/ Modified dec 15, 2022 11:08 a.m.

The Buzz: Forecasting the Southern Arizona economy for 2023

Job market expected to remain strong, but housing remains major cause of inflation.

360 tucson skyline 2 File image of the downtown Tucson skyline.
AZPM Staff
The Buzz

The Buzz For December 16, 2022

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It's hard to know where Southern Arizona's economic conditions sit right now. The area was quick to recover from the coronavirus-caused downturn that happened in 2020, but it has also been severely impacted by inflation.

With many predicting downturns in the economy of the U.S. and possibly much of the world, we wondered how our area would fare in 2023.

That was a major topic of discussion at the 20th annual Economic Outlook Luncheon, hosted by the Eller College of Management at the University of Arizona.

One of the event's speakers, PNC Financial Services Group Chief Economist Gus Faucher, expects the country to enter a mild recession in the spring.

“It is going to be a difficult period for workers," he said. Now fortunately many people still have money saved up from the pandemic and the stimulus payments– but there’s no question that there is going to be some pain involved in the labor market because of job losses and a higher unemployment rate.”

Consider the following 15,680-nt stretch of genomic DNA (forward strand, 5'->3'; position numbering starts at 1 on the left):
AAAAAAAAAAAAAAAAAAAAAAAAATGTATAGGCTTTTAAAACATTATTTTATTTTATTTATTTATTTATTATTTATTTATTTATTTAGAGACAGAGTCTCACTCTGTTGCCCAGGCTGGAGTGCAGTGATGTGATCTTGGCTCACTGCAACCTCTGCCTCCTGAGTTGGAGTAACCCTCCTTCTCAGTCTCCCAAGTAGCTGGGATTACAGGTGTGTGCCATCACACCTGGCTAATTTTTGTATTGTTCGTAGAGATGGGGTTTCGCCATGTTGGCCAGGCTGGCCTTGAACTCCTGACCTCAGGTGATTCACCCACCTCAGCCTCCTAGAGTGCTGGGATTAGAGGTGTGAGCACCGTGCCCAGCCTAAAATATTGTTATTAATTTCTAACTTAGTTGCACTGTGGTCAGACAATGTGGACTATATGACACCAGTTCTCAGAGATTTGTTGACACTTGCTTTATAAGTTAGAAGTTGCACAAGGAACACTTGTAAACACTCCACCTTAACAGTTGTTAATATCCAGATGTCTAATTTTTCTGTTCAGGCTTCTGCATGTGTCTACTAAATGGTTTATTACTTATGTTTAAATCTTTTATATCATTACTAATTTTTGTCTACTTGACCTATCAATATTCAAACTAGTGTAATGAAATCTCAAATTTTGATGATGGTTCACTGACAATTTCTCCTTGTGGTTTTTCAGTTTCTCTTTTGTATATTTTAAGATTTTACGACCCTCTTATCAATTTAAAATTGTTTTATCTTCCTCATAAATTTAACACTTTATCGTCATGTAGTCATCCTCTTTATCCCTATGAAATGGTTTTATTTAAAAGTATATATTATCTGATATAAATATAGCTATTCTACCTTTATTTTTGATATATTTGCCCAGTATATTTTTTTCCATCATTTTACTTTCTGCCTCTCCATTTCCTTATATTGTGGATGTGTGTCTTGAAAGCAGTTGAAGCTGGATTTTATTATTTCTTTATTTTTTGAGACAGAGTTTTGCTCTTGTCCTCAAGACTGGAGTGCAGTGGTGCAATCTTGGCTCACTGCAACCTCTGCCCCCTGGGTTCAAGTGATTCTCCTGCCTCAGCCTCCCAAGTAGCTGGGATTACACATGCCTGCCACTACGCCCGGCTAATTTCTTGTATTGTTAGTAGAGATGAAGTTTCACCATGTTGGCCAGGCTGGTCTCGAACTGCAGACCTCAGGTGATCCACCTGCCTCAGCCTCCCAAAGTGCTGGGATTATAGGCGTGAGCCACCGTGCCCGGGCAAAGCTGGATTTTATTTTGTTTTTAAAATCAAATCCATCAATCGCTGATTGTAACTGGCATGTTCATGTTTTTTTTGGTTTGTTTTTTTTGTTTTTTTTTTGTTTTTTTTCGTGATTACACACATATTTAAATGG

The event's other speaker, Director of the Economic and Business Research Center at the University of Arizona Eller College of Management George Hammond, concurs but does not see the downturn hitting Southern Arizona as hard.

"It looks like the national economy is headed for a recession. It's not guaranteed, but the odds are favoring that at the moment," said. "I think Tucson and Arizona more generally is going to experience a slowdown, but not big job losses. The unemployment rate, if job growth does slow, is going to trend up. But at the same time inflation is going to come down."

Faucher said that he thinks one of the areas that will be most impacted by the economic downturn he foresees is the housing market.

"We're starting to see price declines, including price declines in Arizona as that 30-year fixed mortgage rate goes above six percent from below three percent in late 2021. So it's more expensive to buy a home now because of the big run-up in prices and higher rates. That is weighing on housing activity, and I think that housing will be a big contributor to the recession that we experience next year."

Arizona has seen above-average inflation since the issue began in the U.S. Hammond said a big reason for that remains an issue. The state continues to lack housing in many places.

“We saw, I think, a big increase in migration to the state, driven by the pandemic and the shift to remote work. Individuals, particularly in Southern California and other high-cost western metros, if they could work remotely Arizona is a great destination because the housing is so much cheaper– or it was so much cheaper.”

Rental prices remain an issue for many in the area. Median home price in Tucson has risen 29 percent in the past two years, and rents have risen by 34 percent in that time.

We wrap up this week's show by speaking with AZPM Mental Health Producer/Reporter Cáit NíSíomón about her recent Arizona Illustrated story Housing Crisis: A Microcosm.

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